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JfK, il presidente degli americani amatissimo in tutto l'occidente
Il vero nemico dell'orso sovietico e dei crimini della dottrina comunista

ROMA (Italy) - Il presidente degli Stati Uniti d'America ha ordinato per il 50° anniversario della morte di John Fitzgerald Kennedy a Dallas le bandiere a mezz'asta negli uffici pubblici e in tutto il paese. "Questo e' il giorno in cui celebrare l'impronta indelebile di Kennedy sulla storia americana', ha dichiarto Obama. 'La visione di Kennedy per gli Stati Uniti e per il mondo vive ancora oggi nelle generazioni che ha ispirato". Barak Obama martedì scorso ha visitato la tomba dell'ex presidente Kennedy al cimitero di Arlington in Virginia mentre oggi non presenzierà alle celebrazioni ufficiali in programma a Dallas. Kennedy fu assassinato il 22 novembre del 1963 a Dallas, in Texas e la sua morte fu un evento focale nella storia degli Stati Uniti per l'impatto che ebbe sulla nazione e sulla politica del paese.


Nel suo discorso inaugurale parlò del bisogno di tutti gli americani di essere cittadini attivi e disse: "Non chiedete cosa può fare il vostro paese per voi, chiedete cosa potete fare voi per il vostro paese". In un altro dei suoi famosi discorsi chiese alle nazioni del mondo di unirsi nella lotta contro ciò che chiamò "i comuni nemici dell'umanità: la tirannia, la povertà, le malattie e la guerra". Fu il primo presidente di religione cattolica. La sua breve presidenza, in epoca di guerra fredda, fu segnata da alcuni eventi molto rilevanti: lo sbarco nella Baia dei porci, la Crisi dei missili di Cuba, la costruzione del Muro di Berlino, la conquista dello spazio, gli antefatti della guerra del Vietnam e l'affermarsi del movimento per i diritti civili degli afroamericani. Kennedy fu assassinato il 22 novembre del 1963 a Dallas, in Texas e la sua morte fu un evento focale nella storia degli Stati Uniti per l'impatto che ebbe sulla nazione e sulla politica del paese. (Redazione - 22 novembre 2013 ore 12.00)

John F. Kennedy On November 22, 1963, when he was hardly past his first thousand days in office, John Fitzgerald Kennedy was killed by an assassin's bullets as his motorcade wound through Dallas, Texas. Kennedy was the youngest man elected President; he was the youngest to die. Of Irish descent, he was born in Brookline, Massachusetts, on May 29, 1917. Graduating from Harvard in 1940, he entered the Navy. In 1943, when his PT boat was rammed and sunk by a Japanese destroyer, Kennedy, despite grave injuries, led the survivors through perilous waters to safety. Back from the war, he became a Democratic Congressman from the Boston area, advancing in 1953 to the Senate. He married Jacqueline Bouvier on September 12, 1953. In 1955, while recuperating from a back operation, he wrote Profiles in Courage, which won the Pulitzer Prize in history.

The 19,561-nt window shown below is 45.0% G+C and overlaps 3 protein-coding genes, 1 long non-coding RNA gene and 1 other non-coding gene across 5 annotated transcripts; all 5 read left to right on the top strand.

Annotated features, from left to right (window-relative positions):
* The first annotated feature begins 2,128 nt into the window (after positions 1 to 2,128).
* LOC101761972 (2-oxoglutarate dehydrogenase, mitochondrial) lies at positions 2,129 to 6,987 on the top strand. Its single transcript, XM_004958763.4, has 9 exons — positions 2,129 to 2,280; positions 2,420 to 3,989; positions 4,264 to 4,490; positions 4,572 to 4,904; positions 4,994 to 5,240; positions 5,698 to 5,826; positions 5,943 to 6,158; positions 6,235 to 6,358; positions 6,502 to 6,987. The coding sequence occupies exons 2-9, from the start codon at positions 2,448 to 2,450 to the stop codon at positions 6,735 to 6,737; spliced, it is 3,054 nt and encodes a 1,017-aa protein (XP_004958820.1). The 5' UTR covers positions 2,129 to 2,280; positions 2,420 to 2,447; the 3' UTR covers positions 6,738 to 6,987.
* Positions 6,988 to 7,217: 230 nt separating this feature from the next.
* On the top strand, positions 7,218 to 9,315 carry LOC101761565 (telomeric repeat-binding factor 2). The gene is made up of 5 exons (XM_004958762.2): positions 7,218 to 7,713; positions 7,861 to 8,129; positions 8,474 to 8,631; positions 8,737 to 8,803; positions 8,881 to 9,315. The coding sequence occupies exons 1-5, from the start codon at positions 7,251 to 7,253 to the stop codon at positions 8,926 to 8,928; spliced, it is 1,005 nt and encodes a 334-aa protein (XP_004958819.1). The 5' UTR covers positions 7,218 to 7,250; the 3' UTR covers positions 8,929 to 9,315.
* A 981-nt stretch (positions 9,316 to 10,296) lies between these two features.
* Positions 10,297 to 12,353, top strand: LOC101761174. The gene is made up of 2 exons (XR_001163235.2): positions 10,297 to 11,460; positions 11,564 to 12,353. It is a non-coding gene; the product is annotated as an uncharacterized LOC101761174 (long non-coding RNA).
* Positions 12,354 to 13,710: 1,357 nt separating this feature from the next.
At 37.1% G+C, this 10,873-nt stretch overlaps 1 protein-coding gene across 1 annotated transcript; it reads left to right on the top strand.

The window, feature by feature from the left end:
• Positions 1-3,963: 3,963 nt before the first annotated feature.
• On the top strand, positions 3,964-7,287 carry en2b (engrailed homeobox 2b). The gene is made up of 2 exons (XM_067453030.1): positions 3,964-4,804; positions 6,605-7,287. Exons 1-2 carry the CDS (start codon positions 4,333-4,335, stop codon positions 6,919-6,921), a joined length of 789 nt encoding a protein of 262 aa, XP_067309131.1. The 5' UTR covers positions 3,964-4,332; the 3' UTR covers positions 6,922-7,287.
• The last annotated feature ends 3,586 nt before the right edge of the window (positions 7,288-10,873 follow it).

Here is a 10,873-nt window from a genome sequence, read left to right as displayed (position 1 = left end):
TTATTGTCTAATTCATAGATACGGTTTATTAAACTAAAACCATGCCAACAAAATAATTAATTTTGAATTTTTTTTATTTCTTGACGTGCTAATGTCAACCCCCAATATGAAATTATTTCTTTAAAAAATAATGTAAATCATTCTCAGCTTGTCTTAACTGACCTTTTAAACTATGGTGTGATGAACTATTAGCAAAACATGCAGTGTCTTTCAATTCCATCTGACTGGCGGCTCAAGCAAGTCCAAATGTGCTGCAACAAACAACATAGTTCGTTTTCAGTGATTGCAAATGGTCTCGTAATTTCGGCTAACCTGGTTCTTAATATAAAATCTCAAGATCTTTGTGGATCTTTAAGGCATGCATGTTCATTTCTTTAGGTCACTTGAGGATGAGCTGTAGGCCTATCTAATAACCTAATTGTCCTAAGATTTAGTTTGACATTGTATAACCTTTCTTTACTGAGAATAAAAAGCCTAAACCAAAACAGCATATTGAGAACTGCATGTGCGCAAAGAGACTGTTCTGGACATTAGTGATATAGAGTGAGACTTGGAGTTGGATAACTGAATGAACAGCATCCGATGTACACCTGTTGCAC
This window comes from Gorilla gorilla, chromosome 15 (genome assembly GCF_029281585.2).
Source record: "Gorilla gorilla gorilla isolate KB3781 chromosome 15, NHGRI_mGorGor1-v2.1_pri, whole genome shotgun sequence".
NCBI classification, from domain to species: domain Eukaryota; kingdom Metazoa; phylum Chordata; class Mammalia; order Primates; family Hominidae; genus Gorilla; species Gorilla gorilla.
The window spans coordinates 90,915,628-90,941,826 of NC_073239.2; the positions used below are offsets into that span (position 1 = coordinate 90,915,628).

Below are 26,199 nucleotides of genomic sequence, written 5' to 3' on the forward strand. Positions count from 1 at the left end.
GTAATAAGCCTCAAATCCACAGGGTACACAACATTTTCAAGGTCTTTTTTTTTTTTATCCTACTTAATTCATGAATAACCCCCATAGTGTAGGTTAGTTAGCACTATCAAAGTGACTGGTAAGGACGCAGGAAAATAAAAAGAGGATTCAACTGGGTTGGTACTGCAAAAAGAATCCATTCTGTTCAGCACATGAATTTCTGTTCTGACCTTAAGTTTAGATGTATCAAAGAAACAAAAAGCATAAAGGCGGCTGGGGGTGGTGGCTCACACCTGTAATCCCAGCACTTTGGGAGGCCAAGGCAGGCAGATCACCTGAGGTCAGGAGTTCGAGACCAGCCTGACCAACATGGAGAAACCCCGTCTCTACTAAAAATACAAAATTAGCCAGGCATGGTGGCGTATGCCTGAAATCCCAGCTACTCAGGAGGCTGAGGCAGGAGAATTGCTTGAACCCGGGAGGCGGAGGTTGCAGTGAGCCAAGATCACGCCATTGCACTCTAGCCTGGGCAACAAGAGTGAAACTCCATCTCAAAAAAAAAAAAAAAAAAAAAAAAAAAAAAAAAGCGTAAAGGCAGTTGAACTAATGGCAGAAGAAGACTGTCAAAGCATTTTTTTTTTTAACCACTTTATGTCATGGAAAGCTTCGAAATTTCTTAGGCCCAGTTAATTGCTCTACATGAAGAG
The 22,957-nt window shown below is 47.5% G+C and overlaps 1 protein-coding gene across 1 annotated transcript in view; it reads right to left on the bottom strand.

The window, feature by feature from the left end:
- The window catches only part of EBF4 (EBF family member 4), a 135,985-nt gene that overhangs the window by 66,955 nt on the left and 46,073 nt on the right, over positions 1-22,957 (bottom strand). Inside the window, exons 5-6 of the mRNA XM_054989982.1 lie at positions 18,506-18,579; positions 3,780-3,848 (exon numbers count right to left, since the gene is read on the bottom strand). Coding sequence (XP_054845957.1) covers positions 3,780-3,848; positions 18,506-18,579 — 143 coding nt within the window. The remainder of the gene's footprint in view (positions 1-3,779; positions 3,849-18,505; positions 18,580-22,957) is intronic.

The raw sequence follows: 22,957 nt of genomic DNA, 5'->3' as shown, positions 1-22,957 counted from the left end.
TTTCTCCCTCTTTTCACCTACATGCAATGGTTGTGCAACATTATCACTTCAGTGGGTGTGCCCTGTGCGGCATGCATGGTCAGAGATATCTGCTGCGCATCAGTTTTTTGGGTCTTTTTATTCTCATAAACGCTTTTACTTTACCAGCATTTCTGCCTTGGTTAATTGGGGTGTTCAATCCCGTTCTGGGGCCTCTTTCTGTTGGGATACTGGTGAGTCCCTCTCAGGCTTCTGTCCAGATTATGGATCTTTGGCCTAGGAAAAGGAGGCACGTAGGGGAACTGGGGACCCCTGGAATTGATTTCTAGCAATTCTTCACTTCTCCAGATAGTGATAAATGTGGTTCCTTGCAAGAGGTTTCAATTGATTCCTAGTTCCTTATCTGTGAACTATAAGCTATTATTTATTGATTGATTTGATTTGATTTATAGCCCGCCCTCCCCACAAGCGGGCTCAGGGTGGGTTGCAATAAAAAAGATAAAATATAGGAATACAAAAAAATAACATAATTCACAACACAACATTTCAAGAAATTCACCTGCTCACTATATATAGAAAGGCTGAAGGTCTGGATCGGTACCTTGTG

In 1956 Kennedy almost gained the Democratic nomination for Vice President, and four years later was a first-ballot nominee for President. Millions watched his television debates with the Republican candidate, Richard M. Nixon. Winning by a narrow margin in the popular vote, Kennedy became the first Roman Catholic President. His Inaugural Address offered the memorable injunction: "Ask not what your country can do for you--ask what you can do for your country." As President, he set out to redeem his campaign pledge to get America moving again. His economic programs launched the country on its longest sustained expansion since World War II; before his death, he laid plans for a massive assault on persisting pockets of privation and poverty.

Responding to ever more urgent demands, he took vigorous action in the cause of equal rights, calling for new civil rights legislation. His vision of America extended to the quality of the national culture and the central role of the arts in a vital society. He wished America to resume its old mission as the first nation dedicated to the revolution of human rights. With the Alliance for Progress and the Peace Corps, he brought American idealism to the aid of developing nations. But the hard reality of the Communist challenge remained.Shortly after his inauguration, Kennedy permitted a band of Cuban exiles, already armed and trained, to invade their homeland. The attempt to overthrow the regime of Fidel Castro was a failure. Soon thereafter, the Soviet Union renewed its campaign against West Berlin. Kennedy replied by reinforcing the Berlin garrison and increasing the Nation's military strength, including new efforts in outer space. Confronted by this reaction, Moscow, after the erection of the Berlin Wall, relaxed its pressure in central Europe. Instead, the Russians now sought to install nuclear missiles in Cuba. When this was discovered by air reconnaissance in October 1962, Kennedy imposed a quarantine on all offensive weapons bound for Cuba. While the world trembled on the brink of nuclear war, the Russians backed down and agreed to take the missiles away. The American response to the Cuban crisis evidently persuaded Moscow of the futility of nuclear blackmail.

Kennedy now contended that both sides had a vital interest in stopping the spread of nuclear weapons and slowing the arms race--a contention which led to the test ban treaty of 1963. The months after the Cuban crisis showed significant progress toward his goal of "a world of law and free choice, banishing the world of war and coercion." His administration thus saw the beginning of new hope for both the equal rights of Americans and the peace of the world.


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